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SPACE & ASTRONOMY
With preeminent space observatories, state-of-the-art technology and top-ranked educational and research facilities, Arizona is an emerging leader in the world's never-ending quest to discover the secrets of our solar system. Arizona's most recent advancements in astronomy, planetary, and space sciences research has generated an estimated $252 billion and 3,300 jobs for Arizona.
Founded in 1894 by Percival Lowell, astronomers at this Flagstaff observatory have conducted fundamental research that led to the discover of Pluto, the first evidence of the expanding universe, and exhaustive measurements of the motions and basic properties of stars.
Home to 24 optical and two radio telescopes representing eight astronomical research institutions, Kitt Peak supports the most diverse collection of astronomical observatories on Earth for night-time optical and infrared astronomy and day-time study of the sun.
Located underneath the campus of the University of Arizona in Tucson, which offers the largest astronomy graduate program in the country, the Mirror Lab is helping astronomers capture the most miraculous images of the universe to better understand the secrets of our galaxy.
A division of Steward Observatory, Mount Graham International Obervatory is home to one of the world's largest, most advanced and most powerful optical telescopes, the Large Binocular Telescope. Scientific researchers from around the world make use of the MGIO facilities.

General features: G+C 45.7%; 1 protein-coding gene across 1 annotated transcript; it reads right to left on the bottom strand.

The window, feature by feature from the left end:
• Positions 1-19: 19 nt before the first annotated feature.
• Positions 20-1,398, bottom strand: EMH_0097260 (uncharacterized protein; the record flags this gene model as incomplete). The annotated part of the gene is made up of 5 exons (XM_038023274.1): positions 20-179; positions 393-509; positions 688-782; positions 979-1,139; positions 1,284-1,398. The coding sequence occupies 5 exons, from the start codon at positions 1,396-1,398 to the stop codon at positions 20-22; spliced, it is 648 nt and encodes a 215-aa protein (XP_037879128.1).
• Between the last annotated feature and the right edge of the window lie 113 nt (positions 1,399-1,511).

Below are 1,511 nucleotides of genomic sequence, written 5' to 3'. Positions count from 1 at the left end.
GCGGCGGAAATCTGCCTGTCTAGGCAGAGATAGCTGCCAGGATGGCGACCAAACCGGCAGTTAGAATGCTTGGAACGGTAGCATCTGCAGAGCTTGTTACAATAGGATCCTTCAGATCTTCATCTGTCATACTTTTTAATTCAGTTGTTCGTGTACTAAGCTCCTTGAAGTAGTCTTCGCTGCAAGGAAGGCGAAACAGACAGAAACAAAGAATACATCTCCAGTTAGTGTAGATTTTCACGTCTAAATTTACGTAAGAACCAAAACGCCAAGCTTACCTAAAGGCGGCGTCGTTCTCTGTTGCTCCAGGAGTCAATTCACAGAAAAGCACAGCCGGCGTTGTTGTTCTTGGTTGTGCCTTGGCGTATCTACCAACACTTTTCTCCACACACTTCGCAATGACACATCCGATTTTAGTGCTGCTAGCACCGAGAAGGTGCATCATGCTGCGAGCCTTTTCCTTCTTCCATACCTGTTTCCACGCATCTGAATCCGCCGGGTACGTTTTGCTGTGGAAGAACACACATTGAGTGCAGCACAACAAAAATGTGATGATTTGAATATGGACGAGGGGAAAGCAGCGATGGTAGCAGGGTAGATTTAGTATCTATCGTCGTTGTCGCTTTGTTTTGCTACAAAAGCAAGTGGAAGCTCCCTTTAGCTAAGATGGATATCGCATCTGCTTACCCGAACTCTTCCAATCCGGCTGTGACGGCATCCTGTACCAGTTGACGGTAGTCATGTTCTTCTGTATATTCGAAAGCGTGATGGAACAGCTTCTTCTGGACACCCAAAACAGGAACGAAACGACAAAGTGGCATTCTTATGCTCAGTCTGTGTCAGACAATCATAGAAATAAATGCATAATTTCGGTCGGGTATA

- Arizona's space and astronomy industry employs more than 3,300 individuals and has an economic impact of $252.8 million (2,310 direct jobs and 1,018 indirect/induced jobs):
- $138.6 million in earnings
- $12 million in tax revenues
- Nearly 30 observatories in the state
- Lowell Observatory is the only U.S. site of a planet discovery
- Largest, most visited cluster of telescopes located on Kitt Peak National Observatory
- Kitt Peak holds the world's largest collection of research telescopes at a single site - 22 optical telescopes and two radio telescopes representing 8 astronomical research institutions
- The University of Arizona is the first public university to lead a NASA mission to Mars:
- 2008: the Phoenix Mars Lander successfully landed on the Red Planet
- 2012: Curiosity began its two-year expedition; UofA staff contributed to the technology being used to collect information, samples and high-res images
- The Discovery Channel Telescope located at Lowell Observatory, outside of Flagstaff, is the 5th largest nationwide
- The Large Binocular Telescope located on Mount Graham in Southern Arizona, is the world’s most powerful optical telescope
- Steward Observatory has become one of the largest in the world with optical, infrared and radio facilities on Mount Lemmon and Kitt Peak and partnerships in large telescopes on Mount Graham, Mount Hopkins and in Chile
- Steward Observatory and the UA Astronomy Department now represent a $50 million to $80 million annual enterprise and employ more than 400 people
- Four major research institutions in Arizona have been provided the NASA Space Grant. The NASA Space Grant program provides a linkage between higher education institutions and their aerospace science programs. The four member institutions of the Arizona Space Grant Consortium are:
- University of Arizona (Leader)
- Arizona State University
- Northern Arizona University
- Embry-Riddle Aeronautical University